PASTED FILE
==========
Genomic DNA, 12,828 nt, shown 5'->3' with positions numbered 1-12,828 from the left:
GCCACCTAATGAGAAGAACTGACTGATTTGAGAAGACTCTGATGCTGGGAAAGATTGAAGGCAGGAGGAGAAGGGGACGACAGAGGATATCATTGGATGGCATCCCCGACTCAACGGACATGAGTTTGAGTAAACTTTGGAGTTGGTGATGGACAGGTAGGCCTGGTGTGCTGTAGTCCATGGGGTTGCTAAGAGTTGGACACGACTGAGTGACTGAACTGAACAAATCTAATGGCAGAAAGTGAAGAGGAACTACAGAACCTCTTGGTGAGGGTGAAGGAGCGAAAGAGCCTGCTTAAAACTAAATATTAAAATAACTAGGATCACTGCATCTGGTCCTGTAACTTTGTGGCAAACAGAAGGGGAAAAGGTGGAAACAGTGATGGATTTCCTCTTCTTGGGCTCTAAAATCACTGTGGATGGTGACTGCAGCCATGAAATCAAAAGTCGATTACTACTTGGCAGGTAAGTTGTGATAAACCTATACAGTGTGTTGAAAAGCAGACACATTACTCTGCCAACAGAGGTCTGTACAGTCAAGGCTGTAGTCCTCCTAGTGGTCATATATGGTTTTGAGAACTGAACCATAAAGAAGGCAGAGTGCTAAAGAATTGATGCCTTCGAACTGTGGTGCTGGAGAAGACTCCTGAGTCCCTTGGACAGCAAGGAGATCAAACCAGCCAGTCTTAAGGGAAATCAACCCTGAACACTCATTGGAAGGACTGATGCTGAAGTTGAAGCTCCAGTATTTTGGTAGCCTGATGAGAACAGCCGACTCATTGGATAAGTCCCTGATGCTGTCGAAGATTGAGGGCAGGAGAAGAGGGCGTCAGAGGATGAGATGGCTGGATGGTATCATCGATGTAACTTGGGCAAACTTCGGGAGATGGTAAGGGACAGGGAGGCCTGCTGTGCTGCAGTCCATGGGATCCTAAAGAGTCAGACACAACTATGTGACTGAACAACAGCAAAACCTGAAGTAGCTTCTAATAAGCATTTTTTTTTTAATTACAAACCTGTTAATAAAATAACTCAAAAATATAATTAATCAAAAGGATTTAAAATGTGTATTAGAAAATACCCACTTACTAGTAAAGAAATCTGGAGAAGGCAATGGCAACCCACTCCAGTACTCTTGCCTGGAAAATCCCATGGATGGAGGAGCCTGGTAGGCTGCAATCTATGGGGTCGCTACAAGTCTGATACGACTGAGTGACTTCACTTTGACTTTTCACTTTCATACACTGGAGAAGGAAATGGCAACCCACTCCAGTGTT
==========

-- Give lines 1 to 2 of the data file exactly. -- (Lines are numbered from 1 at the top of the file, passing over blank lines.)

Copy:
Genomic DNA, 12,828 nt, shown 5'->3' with positions numbered 1-12,828 from the left:
GCCACCTAATGAGAAGAACTGACTGATTTGAGAAGACTCTGATGCTGGGAAAGATTGAAGGCAGGAGGAGAAGGGGACGACAGAGGATATCATTGGATGGCATCCCCGACTCAACGGACATGAGTTTGAGTAAACTTTGGAGTTGGTGATGGACAGGTAGGCCTGGTGTGCTGTAGTCCATGGGGTTGCTAAGAGTTGGACACGACTGAGTGACTGAACTGAACAAATCTAATGGCAGAAAGTGAAGAGGAACTACAGAACCTCTTGGTGAGGGTGAAGGAGCGAAAGAGCCTGCTTAAAACTAAATATTAAAATAACTAGGATCACTGCATCTGGTCCTGTAACTTTGTGGCAAACAGAAGGGGAAAAGGTGGAAACAGTGATGGATTTCCTCTTCTTGGGCTCTAAAATCACTGTGGATGGTGACTGCAGCCATGAAATCAAAAGTCGATTACTACTTGGCAGGTAAGTTGTGATAAACCTATACAGTGTGTTGAAAAGCAGACACATTACTCTGCCAACAGAGGTCTGTACAGTCAAGGCTGTAGTCCTCCTAGTGGTCATATATGGTTTTGAGAACTGAACCATAAAGAAGGCAGAGTGCTAAAGAATTGATGCCTTCGAACTGTGGTGCTGGAGAAGACTCCTGAGTCCCTTGGACAGCAAGGAGATCAAACCAGCCAGTCTTAAGGGAAATCAACCCTGAACACTCATTGGAAGGACTGATGCTGAAGTTGAAGCTCCAGTATTTTGGTAGCCTGATGAGAACAGCCGACTCATTGGATAAGTCCCTGATGCTGTCGAAGATTGAGGGCAGGAGAAGAGGGCGTCAGAGGATGAGATGGCTGGATGGTATCATCGATGTAACTTGGGCAAACTTCGGGAGATGGTAAGGGACAGGGAGGCCTGCTGTGCTGCAGTCCATGGGATCCTAAAGAGTCAGACACAACTATGTGACTGAACAACAGCAAAACCTGAAGTAGCTTCTAATAAGCATTTTTTTTTTAATTACAAACCTGTTAATAAAATAACTCAAAAATATAATTAATCAAAAGGATTTAAAATGTGTATTAGAAAATACCCACTTACTAGTAAAGAAATCTGGAGAAGGCAATGGCAACCCACTCCAGTACTCTTGCCTGGAAAATCCCATGGATGGAGGAGCCTGGTAGGCTGCAATCTATGGGGTCGCTACAAGTCTGATACGACTGAGTGACTTCACTTTGACTTTTCACTTTCATACACTGGAGAAGGAAATGGCAACCCACTCCAGTGTT